The Consumer Financial Protection Bureau will begin collecting complaints regarding private student loans, its director announced today.
In a statement, Richard Cordray said the bureau will be a "one-stop federal agency" where borrowers can "ask questions, get information, and file a complaint."
Until recently, private student lenders were regulated by a patchwork of state and federal authorities. Student borrowers with complaints about loans made through private lenders have had to comb through bank charters and navigate an "alphabet soup" of acronyms to determine which agency to write to, Rohit Chopra, the bureau's ombudsman, said on Monday at a student-aid symposium held by the National Association of Student Financial Aid Administrators.
The consumer bureau, which has had oversight over private student loans since last July, will forward complaints about federal student loans to the Department of Education.
The announcement comes four months after the bureau asked members of the public to share their experiences with the private student-loan market. The bureau has received thousands of comments to date and plans to issue a report on private lending this summer.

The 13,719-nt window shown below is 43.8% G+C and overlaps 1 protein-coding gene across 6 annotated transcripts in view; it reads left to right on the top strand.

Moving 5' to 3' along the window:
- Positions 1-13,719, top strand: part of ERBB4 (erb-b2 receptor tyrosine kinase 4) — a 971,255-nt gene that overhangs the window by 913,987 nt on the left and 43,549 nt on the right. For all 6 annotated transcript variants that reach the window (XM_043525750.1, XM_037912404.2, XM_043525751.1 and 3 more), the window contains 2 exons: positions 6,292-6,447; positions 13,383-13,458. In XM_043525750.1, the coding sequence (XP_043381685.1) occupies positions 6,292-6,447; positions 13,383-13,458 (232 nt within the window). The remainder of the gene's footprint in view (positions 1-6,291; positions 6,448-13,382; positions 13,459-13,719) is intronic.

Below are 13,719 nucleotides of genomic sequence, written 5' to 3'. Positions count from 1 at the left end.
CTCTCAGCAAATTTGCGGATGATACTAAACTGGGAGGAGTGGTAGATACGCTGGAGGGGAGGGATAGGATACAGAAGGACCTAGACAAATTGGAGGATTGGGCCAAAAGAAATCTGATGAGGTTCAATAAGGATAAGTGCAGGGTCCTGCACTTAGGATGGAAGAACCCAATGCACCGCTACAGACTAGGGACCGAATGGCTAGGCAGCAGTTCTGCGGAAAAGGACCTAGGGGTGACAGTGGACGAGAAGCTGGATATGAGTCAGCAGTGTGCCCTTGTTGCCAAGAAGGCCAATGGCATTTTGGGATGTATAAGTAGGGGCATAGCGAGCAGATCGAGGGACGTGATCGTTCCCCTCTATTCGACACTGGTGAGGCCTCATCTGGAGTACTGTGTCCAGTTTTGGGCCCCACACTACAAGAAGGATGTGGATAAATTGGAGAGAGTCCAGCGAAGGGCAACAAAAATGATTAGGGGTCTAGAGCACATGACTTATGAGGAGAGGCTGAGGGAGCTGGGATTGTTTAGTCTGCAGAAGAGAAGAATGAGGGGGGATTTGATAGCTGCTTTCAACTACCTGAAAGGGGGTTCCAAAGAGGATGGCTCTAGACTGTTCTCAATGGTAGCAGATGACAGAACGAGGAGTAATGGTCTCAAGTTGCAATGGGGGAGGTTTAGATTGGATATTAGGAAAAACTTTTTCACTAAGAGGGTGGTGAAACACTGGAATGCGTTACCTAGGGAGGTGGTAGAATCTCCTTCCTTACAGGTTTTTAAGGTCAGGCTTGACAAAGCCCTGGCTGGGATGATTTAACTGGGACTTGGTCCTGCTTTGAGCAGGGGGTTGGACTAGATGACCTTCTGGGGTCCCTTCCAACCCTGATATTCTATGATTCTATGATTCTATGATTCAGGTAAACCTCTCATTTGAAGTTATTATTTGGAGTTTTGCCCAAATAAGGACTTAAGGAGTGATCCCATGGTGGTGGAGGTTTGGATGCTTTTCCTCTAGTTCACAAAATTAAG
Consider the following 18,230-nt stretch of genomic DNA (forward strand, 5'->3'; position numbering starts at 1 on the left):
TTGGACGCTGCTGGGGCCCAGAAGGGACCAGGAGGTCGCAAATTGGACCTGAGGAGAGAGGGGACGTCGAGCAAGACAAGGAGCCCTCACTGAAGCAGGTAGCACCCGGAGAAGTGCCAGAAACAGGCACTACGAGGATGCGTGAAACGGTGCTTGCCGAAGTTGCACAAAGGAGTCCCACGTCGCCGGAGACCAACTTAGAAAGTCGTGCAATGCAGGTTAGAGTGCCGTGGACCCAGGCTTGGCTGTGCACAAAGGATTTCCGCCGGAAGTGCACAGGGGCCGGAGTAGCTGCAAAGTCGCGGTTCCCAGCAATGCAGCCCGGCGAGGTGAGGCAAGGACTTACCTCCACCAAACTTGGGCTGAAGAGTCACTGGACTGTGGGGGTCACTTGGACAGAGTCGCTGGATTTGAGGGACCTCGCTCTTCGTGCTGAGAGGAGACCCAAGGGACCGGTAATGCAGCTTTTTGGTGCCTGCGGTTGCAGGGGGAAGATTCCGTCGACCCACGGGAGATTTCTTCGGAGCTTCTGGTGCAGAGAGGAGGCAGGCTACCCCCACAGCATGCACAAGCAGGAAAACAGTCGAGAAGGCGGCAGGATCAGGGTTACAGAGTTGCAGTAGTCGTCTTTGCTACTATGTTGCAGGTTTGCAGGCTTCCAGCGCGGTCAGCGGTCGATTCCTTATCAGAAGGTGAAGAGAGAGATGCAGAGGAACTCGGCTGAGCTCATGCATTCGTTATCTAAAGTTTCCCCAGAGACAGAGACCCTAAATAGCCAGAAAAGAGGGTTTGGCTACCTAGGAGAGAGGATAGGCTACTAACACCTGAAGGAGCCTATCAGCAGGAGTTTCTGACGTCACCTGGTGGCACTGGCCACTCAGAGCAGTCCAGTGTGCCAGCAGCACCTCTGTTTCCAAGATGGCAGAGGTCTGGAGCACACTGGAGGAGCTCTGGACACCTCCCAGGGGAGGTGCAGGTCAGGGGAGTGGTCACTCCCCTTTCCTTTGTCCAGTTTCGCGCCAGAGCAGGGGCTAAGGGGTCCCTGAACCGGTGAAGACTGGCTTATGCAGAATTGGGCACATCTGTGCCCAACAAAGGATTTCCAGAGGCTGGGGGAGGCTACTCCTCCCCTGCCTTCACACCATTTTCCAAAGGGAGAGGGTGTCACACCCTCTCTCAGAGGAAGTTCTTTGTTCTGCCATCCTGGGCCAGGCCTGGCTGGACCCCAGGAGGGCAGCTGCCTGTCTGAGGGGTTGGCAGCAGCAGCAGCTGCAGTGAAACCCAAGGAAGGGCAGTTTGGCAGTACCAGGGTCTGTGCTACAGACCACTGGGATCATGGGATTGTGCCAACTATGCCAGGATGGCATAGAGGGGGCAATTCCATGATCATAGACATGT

The bureau is also soliciting feedback on a draft disclosure form for the letters that colleges send to students offering financial aid. At Monday's forum, Mr. Chopra, the ombudsman, said students and families are seeking three data points: estimated debt at graduation, estimated monthly payment, and projected ability to repay.
These items do not appear on most award letters, and they're "not easy to capture," Mr. Chopra acknowledged. But they are "critical" to the decision-making process, he argued.
During a question-and-answer session, Elizabeth Keuffel, director of financial aid at Saint Anselm College, in New Hampshire, questioned the wisdom of "putting everything into a little box."
"The loss of nuance scares me," she said. "There is misinformation in aggregation."
Mr. Chopra said he sympathized with her concerns but maintained that simplicity is ultimately preferable to complexity.
"A lot of the same arguments account for the long, full-of-vomit credit-card agreements" that nobody reads, he said. "I think we reserve too much for nuance."